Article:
Over the years I have found myself woven into the co-operative movement in a number of forums. I have chaired meetings, helped prepare budgets, drafted policies for committees, delivered newsletters and spent a lot of energy in the day to day work of building a co-operative community and to live out the dream of abolishing capitalism in all its forms and replacing it with a co-operative commonwealth. This is in addition to years of efforts on serving on co-operative boards on the local, provincial and national level, where I try to stay firmly rooted in my home co-ops.
As a grassroots focused co-op activist, being a participant in the life of the Credit Union Central of Canada is humbling. The assets of affiliates to Credit Union Central are over $152.5 billion. The challenge of ensuring member control of institutions with such economic resources is substantial.
One organisation I am on the board of—the Canadian Alternative Investment Co-operative— is a class c member of Credit Union Central and has sent me on occasion to the annual general meeting of Credit Union Central, where people who find billions of dollars numbers are not a barrier to full participation are the dominate voice, but to whom the co-op principles are essential. The first one I attended was a large gathering in Ottawa, where I was lost in the crowd. This time, I sat in a small board room of people where Denise Guy, the executive director the Canadian Co-operative Association, was a familiar face.
In reports and discussion, the vital importance to the credit union movement of living out the co-op principles to distinguish credit unions from other financial institutions was stressed. The business of the meeting was the same as other annual general meetings—approving the audited financial statements, electing directors, passing resolutions—but there was an underlying sense of shared and mutual stewardship of the resources of millions of people. The Credit Union Central people seek ways to ensure that the individual members of credit unions are valued, that all member investments are not only safe but are used to strengthen our economic and social communities and that the political world in which credit unions function is continually reminded of the credit union difference.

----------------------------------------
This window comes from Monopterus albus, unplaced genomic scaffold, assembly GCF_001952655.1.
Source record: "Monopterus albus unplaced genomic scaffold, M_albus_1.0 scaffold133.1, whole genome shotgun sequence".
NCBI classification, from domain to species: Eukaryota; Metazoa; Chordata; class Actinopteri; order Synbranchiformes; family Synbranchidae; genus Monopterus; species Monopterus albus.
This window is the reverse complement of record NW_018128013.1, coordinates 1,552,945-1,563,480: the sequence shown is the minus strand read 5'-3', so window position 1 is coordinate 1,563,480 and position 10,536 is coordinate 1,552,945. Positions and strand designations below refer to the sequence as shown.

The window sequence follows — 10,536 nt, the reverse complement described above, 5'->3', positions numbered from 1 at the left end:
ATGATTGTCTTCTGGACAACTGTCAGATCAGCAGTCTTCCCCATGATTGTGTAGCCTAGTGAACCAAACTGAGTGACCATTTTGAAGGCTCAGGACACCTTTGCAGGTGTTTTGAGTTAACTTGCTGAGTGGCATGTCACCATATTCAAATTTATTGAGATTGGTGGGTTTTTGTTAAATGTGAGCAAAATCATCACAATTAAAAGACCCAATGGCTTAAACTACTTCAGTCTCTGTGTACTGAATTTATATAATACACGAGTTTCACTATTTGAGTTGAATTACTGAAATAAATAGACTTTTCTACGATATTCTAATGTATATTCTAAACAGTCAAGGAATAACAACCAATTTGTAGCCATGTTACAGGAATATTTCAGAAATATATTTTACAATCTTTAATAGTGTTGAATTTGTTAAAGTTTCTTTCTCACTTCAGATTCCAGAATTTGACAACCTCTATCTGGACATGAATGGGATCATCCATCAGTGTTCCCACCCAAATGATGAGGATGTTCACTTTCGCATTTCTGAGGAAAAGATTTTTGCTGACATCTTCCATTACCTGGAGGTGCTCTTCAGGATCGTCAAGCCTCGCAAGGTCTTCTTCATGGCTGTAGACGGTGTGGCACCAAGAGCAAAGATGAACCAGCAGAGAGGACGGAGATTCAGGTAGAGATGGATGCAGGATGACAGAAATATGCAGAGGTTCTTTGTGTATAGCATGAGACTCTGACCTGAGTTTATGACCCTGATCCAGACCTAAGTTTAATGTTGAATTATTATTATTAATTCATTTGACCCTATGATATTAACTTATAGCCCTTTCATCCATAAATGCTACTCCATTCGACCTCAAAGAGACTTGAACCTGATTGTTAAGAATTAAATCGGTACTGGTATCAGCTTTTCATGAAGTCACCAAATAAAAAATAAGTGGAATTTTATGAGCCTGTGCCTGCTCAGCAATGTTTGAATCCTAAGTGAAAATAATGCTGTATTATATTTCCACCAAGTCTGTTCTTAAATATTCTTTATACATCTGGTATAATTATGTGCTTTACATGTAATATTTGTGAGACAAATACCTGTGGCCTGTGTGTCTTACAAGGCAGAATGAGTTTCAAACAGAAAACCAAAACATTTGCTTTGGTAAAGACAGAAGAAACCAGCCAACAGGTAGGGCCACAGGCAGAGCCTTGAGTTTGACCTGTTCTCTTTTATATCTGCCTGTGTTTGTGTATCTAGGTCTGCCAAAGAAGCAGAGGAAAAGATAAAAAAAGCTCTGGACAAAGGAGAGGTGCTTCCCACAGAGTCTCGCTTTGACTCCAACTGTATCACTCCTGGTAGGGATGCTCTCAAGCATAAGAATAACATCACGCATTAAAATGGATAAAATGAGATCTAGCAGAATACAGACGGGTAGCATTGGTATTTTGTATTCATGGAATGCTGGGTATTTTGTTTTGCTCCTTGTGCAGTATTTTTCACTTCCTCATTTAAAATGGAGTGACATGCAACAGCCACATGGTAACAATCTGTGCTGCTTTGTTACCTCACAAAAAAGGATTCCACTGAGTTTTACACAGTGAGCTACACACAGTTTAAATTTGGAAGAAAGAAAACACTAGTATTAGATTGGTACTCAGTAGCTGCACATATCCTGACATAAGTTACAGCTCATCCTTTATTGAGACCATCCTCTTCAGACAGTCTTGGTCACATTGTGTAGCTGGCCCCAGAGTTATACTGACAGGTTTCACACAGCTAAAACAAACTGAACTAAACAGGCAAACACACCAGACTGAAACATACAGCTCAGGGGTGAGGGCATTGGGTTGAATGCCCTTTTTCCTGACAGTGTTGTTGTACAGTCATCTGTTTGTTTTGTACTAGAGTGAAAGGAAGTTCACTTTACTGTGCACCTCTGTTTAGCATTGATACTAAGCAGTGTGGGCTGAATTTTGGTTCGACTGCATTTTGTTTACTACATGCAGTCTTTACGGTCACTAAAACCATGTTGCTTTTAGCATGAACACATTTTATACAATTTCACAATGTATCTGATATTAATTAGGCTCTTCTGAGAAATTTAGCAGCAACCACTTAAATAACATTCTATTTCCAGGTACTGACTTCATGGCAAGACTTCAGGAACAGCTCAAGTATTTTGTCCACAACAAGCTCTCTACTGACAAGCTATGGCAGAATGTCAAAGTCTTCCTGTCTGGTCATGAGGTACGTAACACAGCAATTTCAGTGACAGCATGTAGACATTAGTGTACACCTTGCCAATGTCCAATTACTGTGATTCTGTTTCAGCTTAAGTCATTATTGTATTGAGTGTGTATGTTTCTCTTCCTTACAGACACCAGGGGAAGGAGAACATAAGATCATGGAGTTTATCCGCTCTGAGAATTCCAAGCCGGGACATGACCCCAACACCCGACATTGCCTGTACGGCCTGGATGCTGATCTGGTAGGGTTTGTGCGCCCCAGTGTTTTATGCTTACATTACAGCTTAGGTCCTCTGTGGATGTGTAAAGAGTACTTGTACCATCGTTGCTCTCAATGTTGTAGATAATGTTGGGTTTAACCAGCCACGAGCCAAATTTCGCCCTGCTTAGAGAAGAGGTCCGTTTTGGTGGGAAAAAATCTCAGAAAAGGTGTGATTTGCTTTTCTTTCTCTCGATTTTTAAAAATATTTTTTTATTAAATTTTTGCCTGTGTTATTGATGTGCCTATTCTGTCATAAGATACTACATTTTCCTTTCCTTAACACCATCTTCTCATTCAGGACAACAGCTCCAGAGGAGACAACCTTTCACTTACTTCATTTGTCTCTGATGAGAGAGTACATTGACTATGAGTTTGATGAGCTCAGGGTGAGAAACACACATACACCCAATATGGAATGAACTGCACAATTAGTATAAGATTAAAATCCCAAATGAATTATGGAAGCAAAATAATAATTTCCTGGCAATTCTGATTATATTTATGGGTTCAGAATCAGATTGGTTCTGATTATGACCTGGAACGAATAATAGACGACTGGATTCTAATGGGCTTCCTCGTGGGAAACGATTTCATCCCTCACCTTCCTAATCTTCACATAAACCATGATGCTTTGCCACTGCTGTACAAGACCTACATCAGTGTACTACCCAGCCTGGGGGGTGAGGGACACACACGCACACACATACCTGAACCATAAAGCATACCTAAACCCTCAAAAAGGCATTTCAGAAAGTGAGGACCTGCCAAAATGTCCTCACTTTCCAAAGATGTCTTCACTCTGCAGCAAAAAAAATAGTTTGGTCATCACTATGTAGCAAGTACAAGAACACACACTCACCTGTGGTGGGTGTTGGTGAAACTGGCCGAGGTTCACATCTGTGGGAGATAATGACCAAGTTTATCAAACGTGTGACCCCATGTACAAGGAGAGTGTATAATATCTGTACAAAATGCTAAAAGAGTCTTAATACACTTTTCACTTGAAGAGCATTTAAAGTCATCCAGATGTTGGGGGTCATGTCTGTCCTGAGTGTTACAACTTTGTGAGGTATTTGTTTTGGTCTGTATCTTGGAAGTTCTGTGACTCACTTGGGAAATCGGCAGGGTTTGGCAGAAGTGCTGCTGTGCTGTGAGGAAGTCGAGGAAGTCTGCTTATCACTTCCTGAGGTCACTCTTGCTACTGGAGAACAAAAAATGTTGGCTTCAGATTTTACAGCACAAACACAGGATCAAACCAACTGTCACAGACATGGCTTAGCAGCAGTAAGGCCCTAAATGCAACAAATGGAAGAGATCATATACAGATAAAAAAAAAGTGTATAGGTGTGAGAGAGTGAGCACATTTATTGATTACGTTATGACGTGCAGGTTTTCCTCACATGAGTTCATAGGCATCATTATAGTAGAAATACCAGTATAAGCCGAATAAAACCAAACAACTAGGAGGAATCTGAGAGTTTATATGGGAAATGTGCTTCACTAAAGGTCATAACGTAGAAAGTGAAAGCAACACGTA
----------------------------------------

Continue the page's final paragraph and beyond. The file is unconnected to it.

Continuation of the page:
I did have an opportunity to have a brief conversation with Brian Branch, the executive director of the World Council of Credit Unions. Having a rare opportunity to learn about the different expressions of credit unions around the world helped make the meeting unique for me.
I am not a banker; I am not someone whose mind easily grasps billions of dollars. But I understand the co-operative principals. One thing I have taken away from all my experiences with the Credit Union Central is that the co-operative principals have a universal applicability, indeed are key statements of different values from those that seem to dominate our political and economic world.